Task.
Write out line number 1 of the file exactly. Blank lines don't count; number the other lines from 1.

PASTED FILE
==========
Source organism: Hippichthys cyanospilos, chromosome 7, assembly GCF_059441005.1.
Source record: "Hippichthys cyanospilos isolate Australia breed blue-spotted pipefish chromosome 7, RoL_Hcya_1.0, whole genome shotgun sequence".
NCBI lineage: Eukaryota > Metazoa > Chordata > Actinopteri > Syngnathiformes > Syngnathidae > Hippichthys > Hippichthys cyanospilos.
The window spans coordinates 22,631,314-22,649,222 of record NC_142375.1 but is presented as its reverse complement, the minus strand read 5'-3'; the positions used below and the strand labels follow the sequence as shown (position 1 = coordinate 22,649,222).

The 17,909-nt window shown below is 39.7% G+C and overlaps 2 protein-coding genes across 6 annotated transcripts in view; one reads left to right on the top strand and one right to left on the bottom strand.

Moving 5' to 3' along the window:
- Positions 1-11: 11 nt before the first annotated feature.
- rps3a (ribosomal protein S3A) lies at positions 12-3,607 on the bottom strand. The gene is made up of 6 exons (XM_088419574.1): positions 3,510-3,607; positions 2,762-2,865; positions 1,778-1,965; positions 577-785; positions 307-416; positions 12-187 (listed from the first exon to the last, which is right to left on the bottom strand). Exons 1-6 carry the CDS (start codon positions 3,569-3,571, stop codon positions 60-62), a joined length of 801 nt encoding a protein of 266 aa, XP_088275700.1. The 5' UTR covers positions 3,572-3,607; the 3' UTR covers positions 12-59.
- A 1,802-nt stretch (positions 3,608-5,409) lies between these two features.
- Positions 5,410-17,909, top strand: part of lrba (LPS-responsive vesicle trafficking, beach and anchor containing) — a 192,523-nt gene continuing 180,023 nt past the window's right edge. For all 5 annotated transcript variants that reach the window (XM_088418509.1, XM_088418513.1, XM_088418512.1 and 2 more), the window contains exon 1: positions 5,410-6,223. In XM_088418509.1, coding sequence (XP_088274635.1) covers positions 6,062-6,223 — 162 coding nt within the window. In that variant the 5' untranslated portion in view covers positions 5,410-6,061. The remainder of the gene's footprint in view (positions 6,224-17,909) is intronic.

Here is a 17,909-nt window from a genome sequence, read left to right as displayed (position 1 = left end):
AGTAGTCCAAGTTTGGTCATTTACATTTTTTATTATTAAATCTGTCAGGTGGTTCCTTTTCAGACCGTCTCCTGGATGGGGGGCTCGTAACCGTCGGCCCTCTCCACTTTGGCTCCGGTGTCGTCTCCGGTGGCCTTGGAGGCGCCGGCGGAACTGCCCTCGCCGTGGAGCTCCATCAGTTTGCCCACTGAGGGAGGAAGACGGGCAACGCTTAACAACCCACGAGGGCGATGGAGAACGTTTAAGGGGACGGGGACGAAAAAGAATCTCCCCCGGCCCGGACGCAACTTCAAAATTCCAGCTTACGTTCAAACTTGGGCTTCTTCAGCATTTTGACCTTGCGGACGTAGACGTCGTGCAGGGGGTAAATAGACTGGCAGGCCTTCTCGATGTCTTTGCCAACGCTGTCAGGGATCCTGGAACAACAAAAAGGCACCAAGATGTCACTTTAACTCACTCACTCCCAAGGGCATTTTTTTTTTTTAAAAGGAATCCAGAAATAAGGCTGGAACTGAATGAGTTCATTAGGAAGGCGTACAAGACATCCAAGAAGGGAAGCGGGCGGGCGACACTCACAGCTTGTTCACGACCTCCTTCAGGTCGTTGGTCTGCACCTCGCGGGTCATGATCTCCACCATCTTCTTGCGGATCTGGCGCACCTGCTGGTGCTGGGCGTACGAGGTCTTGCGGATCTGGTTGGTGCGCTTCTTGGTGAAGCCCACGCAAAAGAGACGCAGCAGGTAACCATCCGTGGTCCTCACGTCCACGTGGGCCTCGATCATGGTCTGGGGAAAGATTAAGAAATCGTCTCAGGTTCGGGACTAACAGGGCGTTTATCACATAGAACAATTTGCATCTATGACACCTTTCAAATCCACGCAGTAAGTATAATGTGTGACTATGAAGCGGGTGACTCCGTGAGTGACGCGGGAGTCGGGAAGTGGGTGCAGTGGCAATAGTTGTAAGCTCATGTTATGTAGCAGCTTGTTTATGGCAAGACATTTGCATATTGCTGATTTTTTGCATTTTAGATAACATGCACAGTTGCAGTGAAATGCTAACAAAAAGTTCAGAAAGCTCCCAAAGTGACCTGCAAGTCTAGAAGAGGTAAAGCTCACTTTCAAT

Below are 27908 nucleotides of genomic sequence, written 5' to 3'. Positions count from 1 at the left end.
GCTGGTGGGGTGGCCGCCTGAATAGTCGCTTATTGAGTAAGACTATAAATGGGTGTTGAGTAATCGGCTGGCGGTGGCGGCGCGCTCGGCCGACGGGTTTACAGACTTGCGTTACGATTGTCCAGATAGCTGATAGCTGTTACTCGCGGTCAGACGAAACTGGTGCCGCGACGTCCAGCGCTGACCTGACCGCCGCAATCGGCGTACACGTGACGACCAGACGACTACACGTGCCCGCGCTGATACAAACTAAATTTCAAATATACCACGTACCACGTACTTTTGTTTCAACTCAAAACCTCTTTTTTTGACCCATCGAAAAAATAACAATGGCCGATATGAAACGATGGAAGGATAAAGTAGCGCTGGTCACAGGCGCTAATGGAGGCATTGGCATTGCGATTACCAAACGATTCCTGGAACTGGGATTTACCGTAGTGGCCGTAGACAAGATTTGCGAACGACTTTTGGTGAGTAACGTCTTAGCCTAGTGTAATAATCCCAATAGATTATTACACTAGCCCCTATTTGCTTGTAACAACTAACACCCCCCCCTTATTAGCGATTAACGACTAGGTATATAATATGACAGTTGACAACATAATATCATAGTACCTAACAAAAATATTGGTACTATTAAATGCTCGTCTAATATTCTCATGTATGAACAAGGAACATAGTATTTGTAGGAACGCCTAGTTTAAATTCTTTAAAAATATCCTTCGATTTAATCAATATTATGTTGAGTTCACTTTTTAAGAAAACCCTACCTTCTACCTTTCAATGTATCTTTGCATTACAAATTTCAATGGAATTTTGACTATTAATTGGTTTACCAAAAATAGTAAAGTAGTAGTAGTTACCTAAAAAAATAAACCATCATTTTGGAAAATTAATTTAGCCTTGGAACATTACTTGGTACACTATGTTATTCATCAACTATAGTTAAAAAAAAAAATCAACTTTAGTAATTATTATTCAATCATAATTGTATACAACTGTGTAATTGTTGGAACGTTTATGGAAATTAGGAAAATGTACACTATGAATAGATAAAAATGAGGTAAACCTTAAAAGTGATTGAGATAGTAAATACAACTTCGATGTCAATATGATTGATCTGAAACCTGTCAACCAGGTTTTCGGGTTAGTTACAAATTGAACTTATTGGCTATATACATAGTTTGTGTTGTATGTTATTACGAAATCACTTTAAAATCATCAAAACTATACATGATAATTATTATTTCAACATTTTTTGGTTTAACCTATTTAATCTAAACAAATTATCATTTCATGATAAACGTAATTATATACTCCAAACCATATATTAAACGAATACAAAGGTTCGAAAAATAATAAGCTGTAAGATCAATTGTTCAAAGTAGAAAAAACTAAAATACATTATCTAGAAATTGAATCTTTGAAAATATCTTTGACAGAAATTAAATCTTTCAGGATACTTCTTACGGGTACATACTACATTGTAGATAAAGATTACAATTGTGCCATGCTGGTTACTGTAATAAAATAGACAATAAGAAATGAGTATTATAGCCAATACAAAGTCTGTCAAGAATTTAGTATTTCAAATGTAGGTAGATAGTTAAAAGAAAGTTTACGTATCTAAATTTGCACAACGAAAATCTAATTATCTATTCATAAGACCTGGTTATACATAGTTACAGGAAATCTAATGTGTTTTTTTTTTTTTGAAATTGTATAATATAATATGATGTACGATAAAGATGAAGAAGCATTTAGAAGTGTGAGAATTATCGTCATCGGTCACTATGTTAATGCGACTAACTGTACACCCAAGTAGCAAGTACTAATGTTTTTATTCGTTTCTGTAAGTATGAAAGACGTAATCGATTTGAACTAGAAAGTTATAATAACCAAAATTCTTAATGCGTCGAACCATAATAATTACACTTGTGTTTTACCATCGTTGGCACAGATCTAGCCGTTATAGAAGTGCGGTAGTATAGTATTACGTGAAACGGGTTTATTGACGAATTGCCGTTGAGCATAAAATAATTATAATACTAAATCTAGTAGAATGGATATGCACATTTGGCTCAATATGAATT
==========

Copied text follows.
Source organism: Hippichthys cyanospilos, chromosome 7, assembly GCF_059441005.1.